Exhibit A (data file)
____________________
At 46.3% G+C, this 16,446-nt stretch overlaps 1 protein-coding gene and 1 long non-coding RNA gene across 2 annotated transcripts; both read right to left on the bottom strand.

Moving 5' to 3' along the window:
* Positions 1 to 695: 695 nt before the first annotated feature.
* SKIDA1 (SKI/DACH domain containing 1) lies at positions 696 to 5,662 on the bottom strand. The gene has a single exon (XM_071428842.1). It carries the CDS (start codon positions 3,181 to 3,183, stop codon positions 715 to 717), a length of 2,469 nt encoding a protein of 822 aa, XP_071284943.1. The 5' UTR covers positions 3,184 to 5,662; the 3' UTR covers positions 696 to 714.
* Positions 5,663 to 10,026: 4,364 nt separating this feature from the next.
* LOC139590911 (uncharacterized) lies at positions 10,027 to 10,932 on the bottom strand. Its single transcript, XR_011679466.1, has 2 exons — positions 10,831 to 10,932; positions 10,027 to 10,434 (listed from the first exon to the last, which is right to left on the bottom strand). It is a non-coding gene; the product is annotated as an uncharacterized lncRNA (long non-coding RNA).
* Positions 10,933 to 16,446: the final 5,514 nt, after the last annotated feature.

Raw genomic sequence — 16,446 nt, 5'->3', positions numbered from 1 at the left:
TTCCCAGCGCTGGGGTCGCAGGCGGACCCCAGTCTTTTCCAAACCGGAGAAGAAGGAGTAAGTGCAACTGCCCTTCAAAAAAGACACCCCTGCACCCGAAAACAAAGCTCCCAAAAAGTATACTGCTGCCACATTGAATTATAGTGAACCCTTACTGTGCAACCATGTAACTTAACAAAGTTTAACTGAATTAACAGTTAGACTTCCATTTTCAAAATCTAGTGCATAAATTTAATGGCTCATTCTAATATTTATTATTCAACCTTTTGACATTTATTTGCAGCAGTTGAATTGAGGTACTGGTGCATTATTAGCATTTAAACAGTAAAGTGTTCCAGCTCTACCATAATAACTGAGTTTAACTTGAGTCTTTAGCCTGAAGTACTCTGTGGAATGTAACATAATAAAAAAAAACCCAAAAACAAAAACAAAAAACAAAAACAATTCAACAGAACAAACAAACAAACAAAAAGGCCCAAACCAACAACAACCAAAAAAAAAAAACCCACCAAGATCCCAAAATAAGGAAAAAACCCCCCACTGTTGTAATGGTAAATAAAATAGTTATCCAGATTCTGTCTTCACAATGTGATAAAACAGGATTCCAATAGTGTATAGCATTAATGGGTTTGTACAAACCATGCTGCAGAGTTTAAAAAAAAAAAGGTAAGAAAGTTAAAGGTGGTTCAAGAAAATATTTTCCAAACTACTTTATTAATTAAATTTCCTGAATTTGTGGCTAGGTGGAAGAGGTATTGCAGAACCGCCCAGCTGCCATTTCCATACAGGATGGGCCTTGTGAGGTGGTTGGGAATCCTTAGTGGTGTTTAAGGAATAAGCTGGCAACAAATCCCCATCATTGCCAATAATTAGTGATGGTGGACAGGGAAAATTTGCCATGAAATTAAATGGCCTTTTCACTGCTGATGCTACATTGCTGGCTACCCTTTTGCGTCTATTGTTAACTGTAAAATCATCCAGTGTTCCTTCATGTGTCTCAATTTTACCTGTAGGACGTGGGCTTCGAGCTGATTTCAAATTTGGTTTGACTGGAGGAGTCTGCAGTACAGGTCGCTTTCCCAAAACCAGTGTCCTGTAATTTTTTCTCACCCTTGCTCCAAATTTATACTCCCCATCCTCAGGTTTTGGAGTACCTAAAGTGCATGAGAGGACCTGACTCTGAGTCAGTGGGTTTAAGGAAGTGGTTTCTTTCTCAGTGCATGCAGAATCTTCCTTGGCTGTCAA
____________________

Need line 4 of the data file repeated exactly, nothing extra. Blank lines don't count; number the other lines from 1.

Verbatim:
* SKIDA1 (SKI/DACH domain containing 1) lies at positions 696 to 5,662 on the bottom strand. The gene has a single exon (XM_071428842.1). It carries the CDS (start codon positions 3,181 to 3,183, stop codon positions 715 to 717), a length of 2,469 nt encoding a protein of 822 aa, XP_071284943.1. The 5' UTR covers positions 3,184 to 5,662; the 3' UTR covers positions 696 to 714.